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“Damned by the Nazis, hailed by the feminists ... a truly charming window into a young woman’s life in the early 1930s” —Los Angeles Times
“The Artificial Silk Girl follows Doris into the underbelly of a city that had once seemed all glamour and promise ... Kathie von Ankum’s English translation will bring this masterwork to the foreground once more, giving a new generation the chance to discover Keun for themselves.” —Elle.com
It was a dark morning and I saw his face in bed, and it made me feel angry and disgusted. Sleeping with a stranger you don’t care about makes a woman bad. You have to know what you’re doing it for. Money or love.
So I left. It was five in the morning. The air was white and cold and wet like a sheet on the laundry line. Where was I to go? I had to wander around the park with the swans, who have small eyes and long necks that they use to dislike people. I can understand them but I don’t like them either, despite the fact that they are alive and that you should take pity on them. Everyone had left me. I spent several cold hours and felt like I had been buried in a cemetery on a rainy fall day. But it wasn’t raining or else I would have stayed under a roof, because of the fur coat.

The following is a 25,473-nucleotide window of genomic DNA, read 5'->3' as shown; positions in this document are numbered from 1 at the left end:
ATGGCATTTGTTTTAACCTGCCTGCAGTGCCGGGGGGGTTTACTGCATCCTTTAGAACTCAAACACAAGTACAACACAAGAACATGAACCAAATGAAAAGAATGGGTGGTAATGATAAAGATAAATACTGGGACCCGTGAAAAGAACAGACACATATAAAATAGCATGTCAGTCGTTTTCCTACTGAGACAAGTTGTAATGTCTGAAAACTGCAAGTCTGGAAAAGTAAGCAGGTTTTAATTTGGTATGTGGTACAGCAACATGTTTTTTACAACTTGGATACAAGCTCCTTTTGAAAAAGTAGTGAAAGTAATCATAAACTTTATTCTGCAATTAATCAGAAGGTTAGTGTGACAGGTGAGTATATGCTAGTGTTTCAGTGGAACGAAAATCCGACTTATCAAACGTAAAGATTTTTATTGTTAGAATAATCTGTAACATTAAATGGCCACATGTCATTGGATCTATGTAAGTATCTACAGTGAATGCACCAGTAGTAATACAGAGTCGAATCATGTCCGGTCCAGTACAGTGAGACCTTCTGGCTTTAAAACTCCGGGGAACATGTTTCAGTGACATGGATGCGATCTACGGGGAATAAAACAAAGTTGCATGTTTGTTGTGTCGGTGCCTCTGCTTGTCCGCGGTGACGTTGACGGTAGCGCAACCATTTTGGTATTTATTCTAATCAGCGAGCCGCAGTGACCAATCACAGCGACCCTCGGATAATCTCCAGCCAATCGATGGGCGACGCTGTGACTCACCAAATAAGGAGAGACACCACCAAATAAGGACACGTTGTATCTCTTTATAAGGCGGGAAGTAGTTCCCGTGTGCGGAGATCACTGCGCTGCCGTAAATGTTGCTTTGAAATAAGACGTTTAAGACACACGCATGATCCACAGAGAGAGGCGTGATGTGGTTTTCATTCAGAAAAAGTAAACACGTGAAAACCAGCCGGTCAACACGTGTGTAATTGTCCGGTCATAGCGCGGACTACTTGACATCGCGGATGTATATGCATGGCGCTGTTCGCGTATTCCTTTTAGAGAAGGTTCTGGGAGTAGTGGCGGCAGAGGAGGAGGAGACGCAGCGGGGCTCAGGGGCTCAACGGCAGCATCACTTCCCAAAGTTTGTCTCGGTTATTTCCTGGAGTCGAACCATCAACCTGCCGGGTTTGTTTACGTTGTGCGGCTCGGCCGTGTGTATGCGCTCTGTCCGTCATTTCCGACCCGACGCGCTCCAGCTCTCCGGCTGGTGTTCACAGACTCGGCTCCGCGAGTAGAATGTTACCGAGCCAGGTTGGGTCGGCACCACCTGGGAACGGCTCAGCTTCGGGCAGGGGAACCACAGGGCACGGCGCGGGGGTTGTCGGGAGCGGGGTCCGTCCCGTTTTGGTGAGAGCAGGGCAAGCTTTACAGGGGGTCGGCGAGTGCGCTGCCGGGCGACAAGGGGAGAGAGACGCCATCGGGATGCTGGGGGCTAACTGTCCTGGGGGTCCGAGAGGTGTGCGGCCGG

I look so elegant in that fur. It’s like an unusual man who makes me beautiful through his love for me. I’m sure it used to belong to a fat lady with a lot of money—unfairly. It smells from checks and Deutsche Bank. But my skin is stronger. It smells of me now and Chypre—which is me, since Käsemann gave me three bottles of it. The coat wants me and I want it. We have each other.
And so I went to see Therese. She also realized that I have to flee, because flight is an erotic word for her. She gave me her savings. Dear God, I swear to you, I will return it to her with diamonds and all the good fortune in the world.
Posted July 31, 2011
An engaging and relevant portrait of greed, the inevitable decline of excess, and the lessons waiting. Told with rare creativity and clarity. I'm glad this novel was unearthed. Ignore the publisher's marketing -- this novel is nothing like *Sex and the City.* It easilny ranks with *Gatsby.*Was this review helpful? Yes NoThank you for your feedback. Report this reviewThank you, this review has been flagged.